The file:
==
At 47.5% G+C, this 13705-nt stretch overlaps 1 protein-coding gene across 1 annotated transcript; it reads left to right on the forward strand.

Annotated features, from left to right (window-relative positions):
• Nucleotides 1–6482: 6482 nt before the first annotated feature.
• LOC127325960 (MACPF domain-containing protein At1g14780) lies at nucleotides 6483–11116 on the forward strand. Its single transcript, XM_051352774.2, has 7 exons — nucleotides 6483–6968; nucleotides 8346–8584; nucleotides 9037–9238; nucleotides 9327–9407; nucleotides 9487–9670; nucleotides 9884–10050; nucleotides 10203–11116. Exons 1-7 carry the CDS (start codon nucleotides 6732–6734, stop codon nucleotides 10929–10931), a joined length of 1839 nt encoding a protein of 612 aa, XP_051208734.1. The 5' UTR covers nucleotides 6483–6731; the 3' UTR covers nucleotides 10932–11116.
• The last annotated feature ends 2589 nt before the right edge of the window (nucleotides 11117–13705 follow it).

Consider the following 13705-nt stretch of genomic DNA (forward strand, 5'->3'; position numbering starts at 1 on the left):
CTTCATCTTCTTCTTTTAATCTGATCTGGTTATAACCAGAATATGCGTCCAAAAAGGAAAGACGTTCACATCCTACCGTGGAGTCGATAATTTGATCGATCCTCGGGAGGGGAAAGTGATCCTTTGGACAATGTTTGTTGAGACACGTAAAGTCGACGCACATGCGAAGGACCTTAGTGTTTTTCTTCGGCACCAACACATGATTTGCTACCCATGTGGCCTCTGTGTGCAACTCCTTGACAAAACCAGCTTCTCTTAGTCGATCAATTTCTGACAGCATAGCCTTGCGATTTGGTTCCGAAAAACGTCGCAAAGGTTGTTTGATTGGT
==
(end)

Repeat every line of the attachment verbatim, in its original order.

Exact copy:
At 47.5% G+C, this 13705-nt stretch overlaps 1 protein-coding gene across 1 annotated transcript; it reads left to right on the forward strand.

Annotated features, from left to right (window-relative positions):
• Nucleotides 1–6482: 6482 nt before the first annotated feature.
• LOC127325960 (MACPF domain-containing protein At1g14780) lies at nucleotides 6483–11116 on the forward strand. Its single transcript, XM_051352774.2, has 7 exons — nucleotides 6483–6968; nucleotides 8346–8584; nucleotides 9037–9238; nucleotides 9327–9407; nucleotides 9487–9670; nucleotides 9884–10050; nucleotides 10203–11116. Exons 1-7 carry the CDS (start codon nucleotides 6732–6734, stop codon nucleotides 10929–10931), a joined length of 1839 nt encoding a protein of 612 aa, XP_051208734.1. The 5' UTR covers nucleotides 6483–6731; the 3' UTR covers nucleotides 10932–11116.
• The last annotated feature ends 2589 nt before the right edge of the window (nucleotides 11117–13705 follow it).

Consider the following 13705-nt stretch of genomic DNA (forward strand, 5'->3'; position numbering starts at 1 on the left):
CTTCATCTTCTTCTTTTAATCTGATCTGGTTATAACCAGAATATGCGTCCAAAAAGGAAAGACGTTCACATCCTACCGTGGAGTCGATAATTTGATCGATCCTCGGGAGGGGAAAGTGATCCTTTGGACAATGTTTGTTGAGACACGTAAAGTCGACGCACATGCGAAGGACCTTAGTGTTTTTCTTCGGCACCAACACATGATTTGCTACCCATGTGGCCTCTGTGTGCAACTCCTTGACAAAACCAGCTTCTCTTAGTCGATCAATTTCTGACAGCATAGCCTTGCGATTTGGTTCCGAAAAACGTCGCAAAGGTTGTTTGATTGGT